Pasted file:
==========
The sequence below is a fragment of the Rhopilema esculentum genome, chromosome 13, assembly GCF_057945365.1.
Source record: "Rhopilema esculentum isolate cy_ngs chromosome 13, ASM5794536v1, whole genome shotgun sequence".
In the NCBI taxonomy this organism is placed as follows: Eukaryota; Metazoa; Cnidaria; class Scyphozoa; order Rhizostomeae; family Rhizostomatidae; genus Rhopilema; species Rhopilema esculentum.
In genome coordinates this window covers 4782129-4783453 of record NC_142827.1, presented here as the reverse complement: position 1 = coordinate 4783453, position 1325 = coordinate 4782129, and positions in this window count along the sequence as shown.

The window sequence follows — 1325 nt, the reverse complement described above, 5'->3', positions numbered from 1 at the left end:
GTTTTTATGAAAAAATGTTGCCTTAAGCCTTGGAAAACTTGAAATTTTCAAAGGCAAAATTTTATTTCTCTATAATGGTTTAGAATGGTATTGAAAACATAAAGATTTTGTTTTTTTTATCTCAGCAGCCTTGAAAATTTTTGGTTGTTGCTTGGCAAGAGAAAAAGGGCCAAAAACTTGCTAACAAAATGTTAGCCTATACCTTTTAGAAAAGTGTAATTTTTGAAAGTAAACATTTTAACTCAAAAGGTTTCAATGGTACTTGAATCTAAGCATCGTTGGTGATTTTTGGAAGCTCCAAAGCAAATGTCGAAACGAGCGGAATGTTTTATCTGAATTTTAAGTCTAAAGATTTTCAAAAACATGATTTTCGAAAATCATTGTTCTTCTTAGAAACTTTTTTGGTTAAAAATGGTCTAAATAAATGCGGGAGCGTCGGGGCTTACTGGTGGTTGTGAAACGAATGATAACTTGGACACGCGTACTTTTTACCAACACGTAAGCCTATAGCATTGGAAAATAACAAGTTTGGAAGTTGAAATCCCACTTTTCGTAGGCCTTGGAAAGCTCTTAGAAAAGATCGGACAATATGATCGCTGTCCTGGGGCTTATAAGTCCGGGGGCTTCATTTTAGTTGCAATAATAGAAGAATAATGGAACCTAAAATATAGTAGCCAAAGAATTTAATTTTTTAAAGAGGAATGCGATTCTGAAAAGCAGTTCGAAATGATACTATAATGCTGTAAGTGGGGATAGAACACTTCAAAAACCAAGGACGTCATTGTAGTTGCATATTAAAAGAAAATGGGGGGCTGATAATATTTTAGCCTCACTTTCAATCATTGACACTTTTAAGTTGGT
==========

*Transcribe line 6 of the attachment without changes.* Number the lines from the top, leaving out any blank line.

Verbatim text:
GTTTTTATGAAAAAATGTTGCCTTAAGCCTTGGAAAACTTGAAATTTTCAAAGGCAAAATTTTATTTCTCTATAATGGTTTAGAATGGTATTGAAAACATAAAGATTTTGTTTTTTTTATCTCAGCAGCCTTGAAAATTTTTGGTTGTTGCTTGGCAAGAGAAAAAGGGCCAAAAACTTGCTAACAAAATGTTAGCCTATACCTTTTAGAAAAGTGTAATTTTTGAAAGTAAACATTTTAACTCAAAAGGTTTCAATGGTACTTGAATCTAAGCATCGTTGGTGATTTTTGGAAGCTCCAAAGCAAATGTCGAAACGAGCGGAATGTTTTATCTGAATTTTAAGTCTAAAGATTTTCAAAAACATGATTTTCGAAAATCATTGTTCTTCTTAGAAACTTTTTTGGTTAAAAATGGTCTAAATAAATGCGGGAGCGTCGGGGCTTACTGGTGGTTGTGAAACGAATGATAACTTGGACACGCGTACTTTTTACCAACACGTAAGCCTATAGCATTGGAAAATAACAAGTTTGGAAGTTGAAATCCCACTTTTCGTAGGCCTTGGAAAGCTCTTAGAAAAGATCGGACAATATGATCGCTGTCCTGGGGCTTATAAGTCCGGGGGCTTCATTTTAGTTGCAATAATAGAAGAATAATGGAACCTAAAATATAGTAGCCAAAGAATTTAATTTTTTAAAGAGGAATGCGATTCTGAAAAGCAGTTCGAAATGATACTATAATGCTGTAAGTGGGGATAGAACACTTCAAAAACCAAGGACGTCATTGTAGTTGCATATTAAAAGAAAATGGGGGGCTGATAATATTTTAGCCTCACTTTCAATCATTGACACTTTTAAGTTGGT